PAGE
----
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Erie County Guidelines for Auditees

 ErieCountyGuidelines for Auditees

Office of theErieCountyComptroller 

Stefan I. Mychajliw – Erie County Comptroller

 Teresa M. Fraas – Deputy Comptroller – Audit 



The Erie County Comptroller’s Office, Division of Audit and Control was established with the passage of Erie County Local Law #1 (1959) thereto known as the Erie County Charter (“Charter”). 

The Charter, as amended, and Erie County Administrative Code (“Code”) provide the authority for the Comptroller’s Office to conduct audits and provide for an internal audit function in County government. 

Article 19, Section 1902 (a) of the Charter provides that the Comptroller is the “chief fiscal, accounting, reporting and auditing officer of the county.”  

Article 19, Section 1902 (e) of the Charter states that the Comptroller shall “Conduct financial and compliance audits of the records and accounts of all officers and employees charged with any duty relating to county funds or funds for which the county is responsible in conformity with generally accepted auditing standards as prescribed by the american institute of certified public accountants and the comptroller general of the United States, and submit such audit reports to the legislature.” 

Article 19, Section 1902 (g) of the Charter states that the Comptroller shall “Conduct management and performance audits of county administrative units and county funded programs in conformity with generally accepted auditing standards as prescribed by the american institute of certified public accountants and the comptroller general of the United States and submit such audit reports to the legislature.” 

Article 12, Section 12.03 of the Code provides authority for the Comptroller to appoint a deputy comptroller for audit and to maintain a Division of Audit and Control. 


“Comptroller” refers to the elected Erie County Comptroller 

“Audit Deputy” refers to the Deputy Comptroller – Audit 

“GAGAS” refers to Generally Accepted Government Auditing Standards as established by the US Government Accountability Office (“GAO”)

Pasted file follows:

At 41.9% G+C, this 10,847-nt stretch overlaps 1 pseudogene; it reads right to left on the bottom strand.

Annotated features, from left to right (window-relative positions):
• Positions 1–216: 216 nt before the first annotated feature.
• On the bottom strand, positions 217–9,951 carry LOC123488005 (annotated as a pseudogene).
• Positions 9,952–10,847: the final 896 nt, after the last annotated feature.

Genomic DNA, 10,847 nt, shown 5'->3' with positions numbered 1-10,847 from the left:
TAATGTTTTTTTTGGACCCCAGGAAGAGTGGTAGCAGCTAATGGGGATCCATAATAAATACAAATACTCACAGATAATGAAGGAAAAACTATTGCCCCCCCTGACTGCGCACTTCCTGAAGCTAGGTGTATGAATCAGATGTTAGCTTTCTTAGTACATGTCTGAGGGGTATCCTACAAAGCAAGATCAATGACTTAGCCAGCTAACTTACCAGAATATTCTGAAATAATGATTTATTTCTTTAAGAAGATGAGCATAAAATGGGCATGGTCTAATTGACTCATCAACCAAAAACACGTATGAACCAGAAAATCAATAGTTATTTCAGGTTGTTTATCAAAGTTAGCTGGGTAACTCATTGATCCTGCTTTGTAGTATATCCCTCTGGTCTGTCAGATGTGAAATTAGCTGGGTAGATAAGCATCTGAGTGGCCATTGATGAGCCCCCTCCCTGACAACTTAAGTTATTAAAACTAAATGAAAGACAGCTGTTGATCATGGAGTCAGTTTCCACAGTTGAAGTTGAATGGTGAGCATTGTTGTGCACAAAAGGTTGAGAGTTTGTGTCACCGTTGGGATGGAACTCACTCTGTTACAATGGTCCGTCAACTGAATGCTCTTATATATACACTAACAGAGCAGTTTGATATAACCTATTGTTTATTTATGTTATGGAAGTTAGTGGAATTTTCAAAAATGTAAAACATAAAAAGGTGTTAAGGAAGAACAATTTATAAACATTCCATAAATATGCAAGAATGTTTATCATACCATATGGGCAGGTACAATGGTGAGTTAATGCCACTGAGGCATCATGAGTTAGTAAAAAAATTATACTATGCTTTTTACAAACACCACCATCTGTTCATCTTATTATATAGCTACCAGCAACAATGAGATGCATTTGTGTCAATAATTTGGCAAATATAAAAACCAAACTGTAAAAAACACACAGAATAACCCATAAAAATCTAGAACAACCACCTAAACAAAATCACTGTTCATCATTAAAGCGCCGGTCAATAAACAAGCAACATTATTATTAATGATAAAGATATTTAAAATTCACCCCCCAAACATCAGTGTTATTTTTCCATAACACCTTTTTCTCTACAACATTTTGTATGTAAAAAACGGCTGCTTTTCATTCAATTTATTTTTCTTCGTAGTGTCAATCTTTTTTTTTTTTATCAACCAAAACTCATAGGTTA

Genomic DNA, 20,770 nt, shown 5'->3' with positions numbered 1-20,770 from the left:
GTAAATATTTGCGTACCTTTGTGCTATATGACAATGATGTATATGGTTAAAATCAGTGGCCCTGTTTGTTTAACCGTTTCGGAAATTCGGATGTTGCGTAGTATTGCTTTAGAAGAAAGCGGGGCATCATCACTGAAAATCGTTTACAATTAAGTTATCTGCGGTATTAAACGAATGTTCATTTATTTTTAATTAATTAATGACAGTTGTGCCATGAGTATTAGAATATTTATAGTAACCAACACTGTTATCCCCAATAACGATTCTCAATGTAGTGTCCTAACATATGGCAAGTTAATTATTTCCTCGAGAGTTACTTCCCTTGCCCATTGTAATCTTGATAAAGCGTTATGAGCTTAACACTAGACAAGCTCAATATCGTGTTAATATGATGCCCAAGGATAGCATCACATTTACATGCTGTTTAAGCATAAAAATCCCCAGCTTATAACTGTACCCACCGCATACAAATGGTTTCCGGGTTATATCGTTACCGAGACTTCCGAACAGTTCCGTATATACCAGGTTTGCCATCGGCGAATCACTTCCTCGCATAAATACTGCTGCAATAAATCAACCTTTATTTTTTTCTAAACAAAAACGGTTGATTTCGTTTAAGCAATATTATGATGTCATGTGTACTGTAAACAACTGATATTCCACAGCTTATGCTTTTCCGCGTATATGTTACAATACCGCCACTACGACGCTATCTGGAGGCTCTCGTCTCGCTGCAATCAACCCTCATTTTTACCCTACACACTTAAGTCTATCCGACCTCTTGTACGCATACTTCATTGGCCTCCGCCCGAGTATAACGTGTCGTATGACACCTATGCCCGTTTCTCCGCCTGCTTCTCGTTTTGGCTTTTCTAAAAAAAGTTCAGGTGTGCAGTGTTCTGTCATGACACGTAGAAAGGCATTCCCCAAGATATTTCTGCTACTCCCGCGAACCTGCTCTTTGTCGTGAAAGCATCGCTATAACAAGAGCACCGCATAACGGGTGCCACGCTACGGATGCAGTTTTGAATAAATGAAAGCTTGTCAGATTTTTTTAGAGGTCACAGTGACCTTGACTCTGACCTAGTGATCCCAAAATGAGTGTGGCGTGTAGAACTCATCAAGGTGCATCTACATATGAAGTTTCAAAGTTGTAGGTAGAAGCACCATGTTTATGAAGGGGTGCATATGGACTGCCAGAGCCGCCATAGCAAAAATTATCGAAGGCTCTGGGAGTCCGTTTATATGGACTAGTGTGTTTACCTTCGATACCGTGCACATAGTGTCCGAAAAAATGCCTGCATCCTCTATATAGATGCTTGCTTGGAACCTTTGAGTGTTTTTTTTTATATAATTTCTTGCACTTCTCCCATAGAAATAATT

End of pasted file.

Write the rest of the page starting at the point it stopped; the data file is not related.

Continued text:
“Yellow Book Standards” or the “Yellow Book” refers to GAGAS as published by the GAO 

“Internal Audit” refers to the Comptroller’s Office, Division of Audit and Control


The Comptroller has the authority under the Charter to conduct expanded scope audits of allErieCountydivisions, departments, boards, activities and agencies to independently determine whether: 

1) Activities and programs being implemented have been authorized by management, county law (Charter), state law or applicable federal law or regulations; 

2) Activities and programs are being conducted in a manner contemplated to accomplish the objectives intended by management, county law (Charter), state law or applicable federal law or regulations; 

3) Activities or programs efficiently and effectively serve the purpose intended by management, county law (Charter), state law or applicable federal law or regulations;

4) Activities and programs are being conducted and funds expended in compliance with applicable laws; 

5) Revenues are being properly collected, deposited and accounted for; 

6) Resources, including funds, property and personnel, are adequately safeguarded, controlled and used in a faithful, effective and efficient manner; 

7) Reports that are provided disclose fairly and fully all information that is required by law, that is necessary to ascertain the nature and scope of programs and activities and that is necessary to establish a proper basis for evaluating the programs and activities;